Murder, She Wrote: A Vote for Murder
Review By: Gringo

Ahoy hoy!

So a long time ago I wrote an article about Murder, She Wrote which you can find in all its over-written glory right here. As a loose follow-up, I present to you this mini review of a book in the allegedly popular fiction series based on the television show.

That's right. After the show ended -- 12 seasons, people, 12 seasons -- Donald Bain, a long-time ghost author and small-time author in his own right, was tapped by Universal to write short novels that are essentially single episodes of the show. Except without Angela Lansbury, and with the fact that rather than 45 minutes of television (60 plus advertisements), reading one of these will take up significantly more of your time than the show ever did. Look how hilariously miserable Mr. Bain looks at the prospect of his burden:

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The basic setup is the same: retired teacher-cum-novelist (snicker, I typed "cum") Jessica Fletcher divides her time between writing inexplicably wildly successful murder mystery novels and stumbling across real murders. Fletcher inevitably ends up solving the murders, and every episode of the television show ended with a whimsical scene that invariably ended with Jessica and crew laughing their nuts off as the closing credits kicked in.

The books loosely follow the same idea, starting with Jessica finding herself in some new place, usually to promote or "research" a book -- though I find taking a cruise on the QE2, as she takes in one book, a dubious sort of research -- and then getting involved in an actual murder. She ends up solving it, and everyone goes home happy. Except the jailed murderer.

Only where the show had the presence of Lansbury to keep it mildly watchable, these books have none of that. I picked up A Vote for Murder because it was less than a dollar (therefore within my price range) and did my reviewing duty by reading the whole thing. And it's just so bland. So horribly bland, and worse, it evokes memories of the dullest kind of fan fiction.

Do not buy this book

The writing is simplistic -- detailed descriptions avoided in order to help rush the thing to print, no doubt -- and the dialogue borderline ridiculous. Written in Jessica's first-person, she often thinks things through then, in case we didn't get it, speaks them to other characters. Thanks for that. The murderer is usually impossible to guess, but that's not a good thing. It's because there's some buried or convoluted fact that would escape even the greatest detective unless they had the chance to read the whole novel and its denouement beforehand.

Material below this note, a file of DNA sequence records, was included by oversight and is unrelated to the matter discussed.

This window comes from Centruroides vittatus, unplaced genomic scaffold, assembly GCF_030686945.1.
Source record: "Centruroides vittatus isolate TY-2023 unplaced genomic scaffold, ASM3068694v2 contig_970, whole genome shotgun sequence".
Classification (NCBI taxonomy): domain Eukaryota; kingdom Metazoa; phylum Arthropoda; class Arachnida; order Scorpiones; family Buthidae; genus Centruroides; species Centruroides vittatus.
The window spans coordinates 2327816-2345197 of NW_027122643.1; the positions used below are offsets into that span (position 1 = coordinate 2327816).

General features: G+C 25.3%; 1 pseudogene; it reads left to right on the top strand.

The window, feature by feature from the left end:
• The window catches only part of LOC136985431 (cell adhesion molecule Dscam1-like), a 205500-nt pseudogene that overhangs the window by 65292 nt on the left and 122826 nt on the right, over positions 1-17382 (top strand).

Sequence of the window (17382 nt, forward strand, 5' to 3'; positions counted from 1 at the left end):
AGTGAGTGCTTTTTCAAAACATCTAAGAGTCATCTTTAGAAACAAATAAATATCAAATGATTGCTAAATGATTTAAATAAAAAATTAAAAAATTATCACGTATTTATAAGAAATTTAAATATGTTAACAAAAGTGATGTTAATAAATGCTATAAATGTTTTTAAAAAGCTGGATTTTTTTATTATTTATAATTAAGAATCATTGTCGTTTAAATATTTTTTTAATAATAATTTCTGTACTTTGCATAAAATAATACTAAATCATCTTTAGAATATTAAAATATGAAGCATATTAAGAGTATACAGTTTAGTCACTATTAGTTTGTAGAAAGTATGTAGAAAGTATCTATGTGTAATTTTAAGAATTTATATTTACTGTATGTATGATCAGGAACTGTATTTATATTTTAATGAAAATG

Guilty admission: I've read more than one in this book series. I'm going to claim it was me simply doing the duty of not judging a book on its cover (hah!) or based on one entry in the series alone. They're all pretty much irrelevant and not worth your time. Plus, the author keeps shoving his own interests and preferences into the novels even when they don't fit with the character that Lansbury cultivated. Apparently, Jessica now enjoys flying lessons; quasi-romantic liaisons with a Scottish detective (never mentioned in the television show) who routinely turns up where Jessica is staying, like an evil stalker; and her nephew Grady Fletcher -- who made several appearances in the show -- is, I understand, getting his first mention some 4,000 books into the series.

If you're interested in the plot of this book (and you shouldn't be), Jessica winds up in Washington D.C. and ends up solving a murder. Exciting. Of course, like any shlock fiction, she only ever visits tourist attractions and spends most of her time in the parts of the city that are always seen in the movies but are rarely populated by anyone, particularly the supposed locals that Jessica always ends up staying with or being shown around by.

Overall, two thumbs heartily down. If the actors and actresses who were part of the television series ever got the chance to give their impression on the books, I don't think they'd laugh like Jessica would at the end of every episode. Rather, I think they'd sneer and look at you with a patronizing eye. Now only if I had an image of that from the television show...

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